Still’s disease FAQ’s

  • Other names (synonyms): systemic juvenile idiopathic arthritis (SJIA or SoJIA), adult-onset Still’s disease (AOSD), Wissler-Fanconi syndrome, Subsepsis hyperallergica
  • While the disorder was described in the late 1890’s, AOSD was first described by Sir Eric Bywaters in 1971 and again by Dr. Joseph Bujak in 1973.
  • Still’s disease is exceedingly rare, with 1.6-40 cases per 1,000,000 persons per year.
  • Cause: unknown. Unlike other autoinflammatory disorders that have a known genetic defect, Still’s disease is not genetic and is instead acquired. It is postulated that an environmental or infectious trigger, in a susceptible person, activates and perpetuates inflammation. The key mediators of inflammation are interleukin-1 (IL-1), IL-6 and IL-18.
  • Definition
    • Systemic JIA: affects children with an onset under age 16 yrs; SJIA is one of several types of juvenile arthritis. Distinguishing features include high fevers, arthritis, rheumatic rash, enlargement of the liver and spleen, enlargement of the lymph nodes, pleurisy, pericarditis, high white blood cell counts and anemia, it was originally called systemic-onset juvenile rheumatoid arthritis or Still’s disease.
    • Adult-onset Stills” AOSD is a systemic inflammatory disease that typically afflicts young adults. It is characterized by spiking daily fevers, intermittent rashes, and chronic arthritis in multiple joints. Common features include a sore throat (during the onset), prodromal sore throat (70%), weight loss (> 10% body weight), lymphadenopathy, hepatomegaly, splenomegaly, pleuritis and pericarditis and labs suggestive of excessive inflammation.
  • Still’s affects males and females equally with nearly 80% having onset before age 35 years.
  • Still’s disease fevers must be over 102°F, may be as high as 105°F and typically recur at the same time each day, usually late afternoon (3–6 PM) or late night (11 PM–2 AM).
  • The classic “triad” of Still’s disease: you need to have 3 classic manifestations to have an accurate diagnosis of Still’s disease (or you need to meet “criteria”). Nearly 90% of patients will manifest these symptoms in the first 3-6 mos. of symptoms.
    • Quotidian (means daily) fever greater than 102oF (or 39oC)
    • Evanescent “salmon-pink” rash (meaning it comes and goes daily, usually at onset with fever, on the trunk, arms, and legs – never on face, palms, or soles of feet)
    • Polyarthritis (meaning 4 or more swollen joints)
  • Joint “pain” is not the same as “arthritis” – arthritis implies inflammatory swelling of the joint. Pain in the joints can have many causes (damage, strain, inflammation of the joint or structures around joints – including ligaments, tendons, cartilage, or nerves).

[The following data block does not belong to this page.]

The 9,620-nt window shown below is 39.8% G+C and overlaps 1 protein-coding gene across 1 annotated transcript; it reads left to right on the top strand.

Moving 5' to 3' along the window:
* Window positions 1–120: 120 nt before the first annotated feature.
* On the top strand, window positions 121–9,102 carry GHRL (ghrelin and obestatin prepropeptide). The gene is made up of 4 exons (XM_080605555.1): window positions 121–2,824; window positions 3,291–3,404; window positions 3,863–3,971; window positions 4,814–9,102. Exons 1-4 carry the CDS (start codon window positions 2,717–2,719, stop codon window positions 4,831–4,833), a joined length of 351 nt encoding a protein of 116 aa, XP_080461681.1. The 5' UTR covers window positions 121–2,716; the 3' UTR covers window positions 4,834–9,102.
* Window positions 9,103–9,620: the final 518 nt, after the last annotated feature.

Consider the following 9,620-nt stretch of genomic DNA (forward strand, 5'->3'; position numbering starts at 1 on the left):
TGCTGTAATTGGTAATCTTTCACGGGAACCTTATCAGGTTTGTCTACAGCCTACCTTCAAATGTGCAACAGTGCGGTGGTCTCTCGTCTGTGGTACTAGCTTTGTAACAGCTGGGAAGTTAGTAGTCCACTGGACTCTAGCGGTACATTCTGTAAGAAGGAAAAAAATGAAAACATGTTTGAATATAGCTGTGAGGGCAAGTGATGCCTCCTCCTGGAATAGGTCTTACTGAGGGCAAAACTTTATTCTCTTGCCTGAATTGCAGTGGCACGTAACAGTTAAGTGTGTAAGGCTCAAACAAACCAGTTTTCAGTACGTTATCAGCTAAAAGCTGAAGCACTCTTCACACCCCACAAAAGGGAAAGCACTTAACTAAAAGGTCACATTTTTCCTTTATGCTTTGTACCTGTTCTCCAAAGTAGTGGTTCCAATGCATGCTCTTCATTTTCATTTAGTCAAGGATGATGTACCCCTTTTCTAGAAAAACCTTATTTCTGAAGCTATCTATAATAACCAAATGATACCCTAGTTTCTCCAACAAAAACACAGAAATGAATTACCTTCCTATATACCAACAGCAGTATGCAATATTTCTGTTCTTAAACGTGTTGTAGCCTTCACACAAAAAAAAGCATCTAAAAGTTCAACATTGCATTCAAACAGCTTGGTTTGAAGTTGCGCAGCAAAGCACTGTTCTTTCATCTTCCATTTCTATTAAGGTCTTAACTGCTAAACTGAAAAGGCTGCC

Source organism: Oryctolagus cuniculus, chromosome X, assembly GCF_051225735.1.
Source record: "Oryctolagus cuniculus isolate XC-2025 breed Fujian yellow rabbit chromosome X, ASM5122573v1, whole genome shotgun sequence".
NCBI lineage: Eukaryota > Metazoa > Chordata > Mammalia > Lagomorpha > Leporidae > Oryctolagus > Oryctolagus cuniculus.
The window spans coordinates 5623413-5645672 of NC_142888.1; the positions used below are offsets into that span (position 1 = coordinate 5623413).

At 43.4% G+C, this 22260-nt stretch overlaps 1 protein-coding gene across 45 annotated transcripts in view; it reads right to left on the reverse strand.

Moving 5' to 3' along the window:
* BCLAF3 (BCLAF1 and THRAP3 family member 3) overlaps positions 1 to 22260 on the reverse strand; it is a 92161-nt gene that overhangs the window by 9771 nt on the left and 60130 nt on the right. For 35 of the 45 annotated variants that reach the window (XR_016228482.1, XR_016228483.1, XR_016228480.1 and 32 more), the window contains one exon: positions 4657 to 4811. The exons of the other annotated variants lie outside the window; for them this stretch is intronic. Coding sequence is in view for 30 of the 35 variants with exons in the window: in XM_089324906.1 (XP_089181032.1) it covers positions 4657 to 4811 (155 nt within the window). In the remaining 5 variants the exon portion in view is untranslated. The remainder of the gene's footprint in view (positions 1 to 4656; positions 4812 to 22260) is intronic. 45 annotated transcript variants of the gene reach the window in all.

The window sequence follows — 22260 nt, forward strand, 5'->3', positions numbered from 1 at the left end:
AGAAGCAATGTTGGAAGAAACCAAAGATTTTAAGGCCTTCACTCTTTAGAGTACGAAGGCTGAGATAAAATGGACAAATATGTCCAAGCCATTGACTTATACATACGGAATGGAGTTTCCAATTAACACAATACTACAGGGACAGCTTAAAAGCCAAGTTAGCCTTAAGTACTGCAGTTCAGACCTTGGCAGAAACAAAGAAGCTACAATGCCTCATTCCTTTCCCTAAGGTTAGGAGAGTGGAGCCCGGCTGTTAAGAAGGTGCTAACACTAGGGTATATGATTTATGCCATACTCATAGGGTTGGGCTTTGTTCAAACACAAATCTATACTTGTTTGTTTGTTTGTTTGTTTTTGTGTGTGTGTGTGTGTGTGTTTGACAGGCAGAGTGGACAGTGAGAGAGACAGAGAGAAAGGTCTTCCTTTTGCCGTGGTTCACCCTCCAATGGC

• Polyarthritis in Stills disease may evolve in 20-33% of cases and can lead to damage, disability or a pattern of arthritis that resembles “rheumatoid arthritis” (but tests for RA are negative).
  • Typical laboratory (blood test) findings: Extremely high white blood cell counts (WBC) and ESR (“sed rate” and CRP (all indicating inflammation). Half of patients will have remarkably high ferritin (iron) levels. Still’s patient will have negative tests for lupus (ANA negative) and rheumatoid arthritis (RF or CCP negative).
  • How long with this disease or inflammation last? This is unknown and highly variable. To have a firm diagnosis of Still’s disease, symptoms should be present for more than 6 weeks. The inflammatory (febrile) disease phase will last 8 months to 8 years in most patients and will spontaneously remit (or stop). Up to one-third of patients may develop chronic arthritis that may be life-long.
  • Complications are uncommon and may indicate more severe disease. This includes:
    • Common: Pleurisy, pericarditis, liver involvement, swollen joints, neck pain, weakness, muscle aches, weight loss, steroid side effects, injection site reactions (with certain biologic injectable therapies)
    • Uncommon: Macrophage activation syndrome (MAS; in <3%), infection, wrist fusion, ankle fusion, neck (cervical fusion), joint damage or erosions
    • Rare; Kidney failure from amyloidosis, bleeding problems (DIC), chronic lung disease, ocular masses, or eye inflammation
  • Drugs that are effective and commonly used to control inflammation (i.e., fever) include corticosteroids or “steroids” (like prednisone), methotrexate, interleukin-1 inhibitors (canakinumab, anakinra), IL-6 inhibitors (tocilizumab, sarilumab) and other immunosuppressants for difficult or refractory cases.
  • Drugs that are NOT effective and not used to control inflammation (i.e., fever) of Still’s disease include colchicine, hydroxychloroquine, abatacept, rituximab, or TNF inhibitors (infliximab, etanercept, adalimumab, certolizumab or golimumab). Many of these may be used to treat the arthritis but will not help inflammatory features such as fever, rash, pleuritis, weight loss, etc.

  • Injection site reactions (ISRs) may occur when starting IL-1 or IL-6 injectable therapies. The frequency of ISRs can range from 9-12% with canakinumab to 71% with anakinra.

  • Still’s disease is one of the more common causes of undiagnosed fever (so called, fever of unknown origin/FUO), occurring in 5% to 9% of FUO series. Most major medical centers will see one to two cases of Still’s disease per year.

  • Diagnosis is difficult for those unfamiliar with Still’s disease. Yet, the diagnosis can be facilitated by using criteria or the Diagnosis Calculator.

  • Who can make this diagnosis with certainty? Pediatric or adult rheumatologists or infectious disease doctors (who upon finding no evidence of infection causing fever, may suggest a diagnosis of Still’s disease)

Jack Cush, MD
Author: Jack Cush, MD

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